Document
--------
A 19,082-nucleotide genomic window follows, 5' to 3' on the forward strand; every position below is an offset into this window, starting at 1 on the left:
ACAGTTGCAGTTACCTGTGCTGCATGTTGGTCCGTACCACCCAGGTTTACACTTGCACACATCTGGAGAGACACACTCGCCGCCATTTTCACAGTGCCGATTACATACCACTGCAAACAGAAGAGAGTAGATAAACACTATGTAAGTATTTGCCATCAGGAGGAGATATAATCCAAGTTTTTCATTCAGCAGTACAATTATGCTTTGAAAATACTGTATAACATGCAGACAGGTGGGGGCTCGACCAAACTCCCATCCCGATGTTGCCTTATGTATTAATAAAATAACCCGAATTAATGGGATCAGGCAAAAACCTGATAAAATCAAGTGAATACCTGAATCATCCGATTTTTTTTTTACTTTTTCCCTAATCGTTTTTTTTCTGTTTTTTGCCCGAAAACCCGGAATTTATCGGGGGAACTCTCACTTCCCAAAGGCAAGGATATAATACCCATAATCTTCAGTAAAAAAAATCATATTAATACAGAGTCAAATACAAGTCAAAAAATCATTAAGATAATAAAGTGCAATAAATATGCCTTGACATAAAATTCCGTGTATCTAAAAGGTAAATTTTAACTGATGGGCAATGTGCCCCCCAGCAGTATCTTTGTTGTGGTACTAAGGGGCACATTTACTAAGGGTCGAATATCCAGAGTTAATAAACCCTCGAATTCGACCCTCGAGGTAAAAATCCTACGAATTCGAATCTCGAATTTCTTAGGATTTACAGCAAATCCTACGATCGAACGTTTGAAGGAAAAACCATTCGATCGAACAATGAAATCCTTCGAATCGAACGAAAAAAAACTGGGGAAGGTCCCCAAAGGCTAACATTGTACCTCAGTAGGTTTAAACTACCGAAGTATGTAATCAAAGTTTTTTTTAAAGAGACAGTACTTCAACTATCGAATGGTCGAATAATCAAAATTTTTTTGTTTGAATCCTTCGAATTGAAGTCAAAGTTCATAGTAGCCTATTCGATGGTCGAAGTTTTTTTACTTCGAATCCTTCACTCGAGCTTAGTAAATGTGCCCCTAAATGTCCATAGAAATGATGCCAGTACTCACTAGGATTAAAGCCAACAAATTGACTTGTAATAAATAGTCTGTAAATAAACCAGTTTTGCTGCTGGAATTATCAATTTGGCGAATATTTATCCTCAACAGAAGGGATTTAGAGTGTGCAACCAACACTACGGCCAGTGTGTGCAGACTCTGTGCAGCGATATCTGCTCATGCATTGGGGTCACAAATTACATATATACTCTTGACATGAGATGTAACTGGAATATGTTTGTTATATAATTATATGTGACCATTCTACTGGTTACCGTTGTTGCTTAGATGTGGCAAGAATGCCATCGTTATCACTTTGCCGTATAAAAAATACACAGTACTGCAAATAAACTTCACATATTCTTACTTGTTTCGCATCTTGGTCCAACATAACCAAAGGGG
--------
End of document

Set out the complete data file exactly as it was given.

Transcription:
A 19,082-nucleotide genomic window follows, 5' to 3' on the forward strand; every position below is an offset into this window, starting at 1 on the left:
ACAGTTGCAGTTACCTGTGCTGCATGTTGGTCCGTACCACCCAGGTTTACACTTGCACACATCTGGAGAGACACACTCGCCGCCATTTTCACAGTGCCGATTACATACCACTGCAAACAGAAGAGAGTAGATAAACACTATGTAAGTATTTGCCATCAGGAGGAGATATAATCCAAGTTTTTCATTCAGCAGTACAATTATGCTTTGAAAATACTGTATAACATGCAGACAGGTGGGGGCTCGACCAAACTCCCATCCCGATGTTGCCTTATGTATTAATAAAATAACCCGAATTAATGGGATCAGGCAAAAACCTGATAAAATCAAGTGAATACCTGAATCATCCGATTTTTTTTTTACTTTTTCCCTAATCGTTTTTTTTCTGTTTTTTGCCCGAAAACCCGGAATTTATCGGGGGAACTCTCACTTCCCAAAGGCAAGGATATAATACCCATAATCTTCAGTAAAAAAAATCATATTAATACAGAGTCAAATACAAGTCAAAAAATCATTAAGATAATAAAGTGCAATAAATATGCCTTGACATAAAATTCCGTGTATCTAAAAGGTAAATTTTAACTGATGGGCAATGTGCCCCCCAGCAGTATCTTTGTTGTGGTACTAAGGGGCACATTTACTAAGGGTCGAATATCCAGAGTTAATAAACCCTCGAATTCGACCCTCGAGGTAAAAATCCTACGAATTCGAATCTCGAATTTCTTAGGATTTACAGCAAATCCTACGATCGAACGTTTGAAGGAAAAACCATTCGATCGAACAATGAAATCCTTCGAATCGAACGAAAAAAAACTGGGGAAGGTCCCCAAAGGCTAACATTGTACCTCAGTAGGTTTAAACTACCGAAGTATGTAATCAAAGTTTTTTTTAAAGAGACAGTACTTCAACTATCGAATGGTCGAATAATCAAAATTTTTTTGTTTGAATCCTTCGAATTGAAGTCAAAGTTCATAGTAGCCTATTCGATGGTCGAAGTTTTTTTACTTCGAATCCTTCACTCGAGCTTAGTAAATGTGCCCCTAAATGTCCATAGAAATGATGCCAGTACTCACTAGGATTAAAGCCAACAAATTGACTTGTAATAAATAGTCTGTAAATAAACCAGTTTTGCTGCTGGAATTATCAATTTGGCGAATATTTATCCTCAACAGAAGGGATTTAGAGTGTGCAACCAACACTACGGCCAGTGTGTGCAGACTCTGTGCAGCGATATCTGCTCATGCATTGGGGTCACAAATTACATATATACTCTTGACATGAGATGTAACTGGAATATGTTTGTTATATAATTATATGTGACCATTCTACTGGTTACCGTTGTTGCTTAGATGTGGCAAGAATGCCATCGTTATCACTTTGCCGTATAAAAAATACACAGTACTGCAAATAAACTTCACATATTCTTACTTGTTTCGCATCTTGGTCCAACATAACCAAAGGGG